CLIN­TON TOO BUSY

The Washington Times Daily - - World - BY JAMES MOR­RI­SON

Sec­re­tary of State Hil­lary Rod­ham Clin­ton is just too busy meet­ing for­eign lead­ers, re­spond­ing to global crises and at­tend­ing in­ter­na­tional fo­rums to be both­ered with Ira­nian dis­si­dents who want her to re­move them from the U.S. ter­ror­ist list.

That, in essence, is the case the Jus­tice Depart­ment ar­gued this week in re­sponse to the Peo­ple’s Mo­ja­hedin Or­ga­ni­za­tion of Iran, which asked a fed­eral court to en­force a 2010 rul­ing that the State Depart­ment re­view their sta­tus as a ter­ror­ist group.

Ear­lier this month, the Peo­ple’s Mo­ja­hedin urged the U.S. Court of Ap­peals for the Dis­trict of Columbia to is­sue a writ of man­damus, es­sen­tially an or­der that the State Depart­ment com­ply with the court’s rul­ing of nearly 21/ years ago.

The group also asked fed­eral judges to give the State Depart­ment 30 days to re­view its sta­tus or is­sue a court or­der to re­move the dis­si­dents from the ter­ror­ist list.

“The Jus­tice Depart­ment’s case, sim­ply put, is that the sec­re­tary is too busy to com­ply with the statu­tory re­quire­ments and the court man­date [of 2010],” the group’s at­tor­ney Viet D. Dinh said.

Mr. Dinh, a for­mer Jus­tice Depart­ment lawyer, was re­fer­ring to a law that gives the State Depart­ment 180 days to re­view a re­quest from any U.S.des­ig­nated ter­ror­ist group to be re­moved from the black­list.

Jus­tice Depart­ment lawyers this week ar­gued that Mrs. Clin­ton is un­der the “un­remit­ting” de­mands of U.S. for­eign pol­icy and can­not “make a decision in a short pe­riod.”

“On an un­remit­ting ba­sis, the sec­re­tary of state must di­rect her full at­ten­tion to emer­gen­cies of the high­est mag­ni­tude, in­volv­ing the United States and its al­lies through­out the globe,” they said.

“Be­sides re­quir­ing con­stant at­ten­tion by the sec­re­tary per­son­ally, as well as by her staff and many of­fi­cials through­out the Depart­ment of State, these mat­ters de­mand fre­quent travel around the world to deal on the spot with rapidly chang­ing events.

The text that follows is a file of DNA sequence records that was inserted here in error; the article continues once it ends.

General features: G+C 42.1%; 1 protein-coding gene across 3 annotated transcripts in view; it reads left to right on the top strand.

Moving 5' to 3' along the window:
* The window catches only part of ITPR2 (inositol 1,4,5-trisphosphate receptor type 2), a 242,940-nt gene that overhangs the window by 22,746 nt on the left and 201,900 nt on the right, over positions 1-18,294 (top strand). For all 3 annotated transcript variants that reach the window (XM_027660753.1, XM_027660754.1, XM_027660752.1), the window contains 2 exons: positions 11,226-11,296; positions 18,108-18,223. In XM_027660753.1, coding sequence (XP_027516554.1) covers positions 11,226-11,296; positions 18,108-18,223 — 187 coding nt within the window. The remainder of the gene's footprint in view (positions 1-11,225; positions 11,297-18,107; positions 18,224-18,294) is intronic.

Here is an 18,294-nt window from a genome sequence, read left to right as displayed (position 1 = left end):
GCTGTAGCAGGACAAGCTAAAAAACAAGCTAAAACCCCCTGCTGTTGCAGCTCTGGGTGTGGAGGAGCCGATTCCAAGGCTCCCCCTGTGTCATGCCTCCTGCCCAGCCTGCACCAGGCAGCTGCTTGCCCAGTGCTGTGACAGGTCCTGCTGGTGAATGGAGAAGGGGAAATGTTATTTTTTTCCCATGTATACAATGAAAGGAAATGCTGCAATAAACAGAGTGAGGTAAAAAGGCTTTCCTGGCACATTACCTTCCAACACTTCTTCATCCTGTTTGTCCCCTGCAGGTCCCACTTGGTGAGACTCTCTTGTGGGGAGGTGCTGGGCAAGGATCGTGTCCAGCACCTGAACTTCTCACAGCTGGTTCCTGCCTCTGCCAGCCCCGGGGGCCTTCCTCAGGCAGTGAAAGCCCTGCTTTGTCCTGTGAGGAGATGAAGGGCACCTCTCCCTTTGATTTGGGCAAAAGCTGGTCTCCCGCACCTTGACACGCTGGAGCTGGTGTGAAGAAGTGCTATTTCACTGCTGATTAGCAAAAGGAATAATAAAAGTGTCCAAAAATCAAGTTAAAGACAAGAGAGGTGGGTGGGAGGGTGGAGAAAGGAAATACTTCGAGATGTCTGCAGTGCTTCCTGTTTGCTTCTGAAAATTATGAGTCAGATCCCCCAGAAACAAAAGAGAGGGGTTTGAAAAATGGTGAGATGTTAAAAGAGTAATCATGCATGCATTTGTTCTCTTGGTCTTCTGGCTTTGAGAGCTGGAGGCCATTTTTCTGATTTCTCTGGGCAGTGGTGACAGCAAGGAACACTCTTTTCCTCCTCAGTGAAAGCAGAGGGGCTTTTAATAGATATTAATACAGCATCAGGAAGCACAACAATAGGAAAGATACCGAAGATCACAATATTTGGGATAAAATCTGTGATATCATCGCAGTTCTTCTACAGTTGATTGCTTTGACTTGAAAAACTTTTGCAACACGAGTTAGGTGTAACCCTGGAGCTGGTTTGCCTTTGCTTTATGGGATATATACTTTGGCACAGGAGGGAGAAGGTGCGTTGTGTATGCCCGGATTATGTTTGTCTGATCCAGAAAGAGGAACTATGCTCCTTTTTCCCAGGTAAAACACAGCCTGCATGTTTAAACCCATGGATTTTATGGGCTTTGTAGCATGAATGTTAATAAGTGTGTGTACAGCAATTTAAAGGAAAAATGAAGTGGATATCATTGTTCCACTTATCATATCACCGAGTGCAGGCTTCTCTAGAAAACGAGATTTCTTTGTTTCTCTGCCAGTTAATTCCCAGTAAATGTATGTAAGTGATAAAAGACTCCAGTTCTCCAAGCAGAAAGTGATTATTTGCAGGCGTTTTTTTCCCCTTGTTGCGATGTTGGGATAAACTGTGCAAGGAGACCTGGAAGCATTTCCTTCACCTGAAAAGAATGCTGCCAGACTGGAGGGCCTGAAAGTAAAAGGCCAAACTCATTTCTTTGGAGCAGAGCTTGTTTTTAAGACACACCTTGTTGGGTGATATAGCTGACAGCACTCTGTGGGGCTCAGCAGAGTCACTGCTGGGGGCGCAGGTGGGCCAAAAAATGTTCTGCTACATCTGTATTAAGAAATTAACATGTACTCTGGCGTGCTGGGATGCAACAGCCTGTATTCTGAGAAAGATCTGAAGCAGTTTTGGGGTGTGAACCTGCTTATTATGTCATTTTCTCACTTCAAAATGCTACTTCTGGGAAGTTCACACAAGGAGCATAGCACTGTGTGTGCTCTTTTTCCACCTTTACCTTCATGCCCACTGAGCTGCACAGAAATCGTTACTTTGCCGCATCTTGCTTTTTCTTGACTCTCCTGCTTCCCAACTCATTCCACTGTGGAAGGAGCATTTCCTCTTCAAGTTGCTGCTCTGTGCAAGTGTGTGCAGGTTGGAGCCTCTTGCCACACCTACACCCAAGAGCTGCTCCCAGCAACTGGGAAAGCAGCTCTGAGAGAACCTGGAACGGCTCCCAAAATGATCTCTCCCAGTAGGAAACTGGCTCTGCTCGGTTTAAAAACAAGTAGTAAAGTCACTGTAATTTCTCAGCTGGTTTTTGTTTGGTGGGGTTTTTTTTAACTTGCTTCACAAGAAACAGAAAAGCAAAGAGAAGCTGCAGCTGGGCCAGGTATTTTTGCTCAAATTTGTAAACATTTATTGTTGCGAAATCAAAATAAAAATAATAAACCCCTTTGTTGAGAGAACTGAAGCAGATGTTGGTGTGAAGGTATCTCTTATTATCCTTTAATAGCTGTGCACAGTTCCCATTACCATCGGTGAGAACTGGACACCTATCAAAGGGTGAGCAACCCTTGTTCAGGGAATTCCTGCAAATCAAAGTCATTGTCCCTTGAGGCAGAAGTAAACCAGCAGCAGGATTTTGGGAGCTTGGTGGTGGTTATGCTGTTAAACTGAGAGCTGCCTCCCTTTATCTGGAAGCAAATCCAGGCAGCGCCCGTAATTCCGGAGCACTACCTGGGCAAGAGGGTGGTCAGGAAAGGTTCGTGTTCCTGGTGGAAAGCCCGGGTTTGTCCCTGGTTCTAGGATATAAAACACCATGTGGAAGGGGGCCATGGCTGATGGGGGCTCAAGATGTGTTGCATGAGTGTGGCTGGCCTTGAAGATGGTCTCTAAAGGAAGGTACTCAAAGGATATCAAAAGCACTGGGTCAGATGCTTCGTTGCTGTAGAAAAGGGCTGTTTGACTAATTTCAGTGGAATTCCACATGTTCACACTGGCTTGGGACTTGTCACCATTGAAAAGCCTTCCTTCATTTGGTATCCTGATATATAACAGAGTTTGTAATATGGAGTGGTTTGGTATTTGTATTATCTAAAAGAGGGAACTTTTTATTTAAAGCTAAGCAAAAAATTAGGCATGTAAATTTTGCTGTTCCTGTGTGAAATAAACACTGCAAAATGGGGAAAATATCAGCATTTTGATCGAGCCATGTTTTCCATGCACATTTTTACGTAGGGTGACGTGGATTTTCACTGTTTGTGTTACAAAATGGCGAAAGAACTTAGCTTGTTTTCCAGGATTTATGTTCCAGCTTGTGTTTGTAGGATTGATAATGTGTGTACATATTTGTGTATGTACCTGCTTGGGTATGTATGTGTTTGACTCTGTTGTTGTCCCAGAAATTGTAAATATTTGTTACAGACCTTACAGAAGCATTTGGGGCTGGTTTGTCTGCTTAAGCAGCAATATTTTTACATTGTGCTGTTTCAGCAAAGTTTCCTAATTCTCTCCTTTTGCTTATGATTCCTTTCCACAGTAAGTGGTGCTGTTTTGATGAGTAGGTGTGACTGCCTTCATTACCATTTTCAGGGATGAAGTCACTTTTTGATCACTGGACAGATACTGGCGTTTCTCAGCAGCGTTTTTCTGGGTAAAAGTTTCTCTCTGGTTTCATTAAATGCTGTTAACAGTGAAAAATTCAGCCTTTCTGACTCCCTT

“Any in­ter­fer­ence by a court with the sec­re­tary’s abil­ity to carry out these ab­so­lutely crit­i­cal du­ties would set a se­ri­ously trou­bling prece­dent.”

The gov­ern­ment lawyers also ar­gued that Mrs. Clin­ton needs more time to con­sult with Trea­sury Sec­re­tary Ti­mothy F. Gei­th­ner and At­tor­ney Gen­eral Eric H. Holder Jr. She also must an­a­lyze “highly clas­si­fied in­for­ma­tion” and make “ex­tremely sen­si­tive na­tional se­cu­rity judg­ments,” they said.

In his re­quest for ur­gent court ac­tion, Mr. Dinh noted that the 3,400 dis­si­dents face a life-threat­en­ing sit­u­a­tion in Iraq, where they have been liv­ing in ex­ile since the 1980s with the goal of over­throw­ing the theo­cratic regime in Iran.

The Iraqi gov­ern­ment has set an April 30 dead­line for the ex­pul­sion of the Ira­ni­ans, call­ing them ter­ror­ists and cit­ing their U.S. ter­ror­ist des­ig­na­tion. The dis­si­dents fear Iraq with ex­tra­dite them to Iran, where they would be ex­e­cuted. Iraqi troops also have at­tacked the dis­si­dents twice in their com­pound, Camp Ashraf, north of Bagh­dad.

Mr. Dinh noted that the Peo­ple’s Mo­ja­hedin is no longer a mil­i­tary threat to Iran be­cause the U.S. Army peacefully dis­armed the dis­si­dents af­ter the 2003 in­va­sion of Iraq. The U.S. mil­i­tary later in­ter­viewed all of the dis­si­dents and found no ev­i­dence of ter­ror­ism. The Army treated them as pro­tected per­sons un­der in­ter­na­tional law un­til 2009, when the U.S. turned over re­spon­si­bil­ity to Iraq.

The dis­si­dents have been on the black­list since 1997, when Pres­i­dent Clin­ton des­ig­nated them a ter­ror­ist group to meet a key Ira­nian de­mand for diplo­matic talks. The State Depart­ment has ac­cused the dis­si­dents of killing sev­eral Amer­i­cans in Iran in the 1970s and at­tack­ing Ira­nian of­fi­cials.

For­mer Sec­re­tary of State Con­doleezza Rice re­fused to take the dis­si­dents off the list in 2008, in a move that the fed­eral ap­peals court later ruled as a vi­o­la­tion of their le­gal due process rights.

Bri­tain re­moved the dis­si­dents from its ter­ror­ist list in 2008, and the Euro­pean Union fol­lowed a year later. The dis­si­dents have picked up wide­spread bi­par­ti­san sup­port in Congress and from for­mer U.S. of­fi­cials, in­clud­ing a for­mer FBI di­rec­tor, for­mer at­tor­ney gen­eral and for­mer head of Home­land Se­cu­rity.

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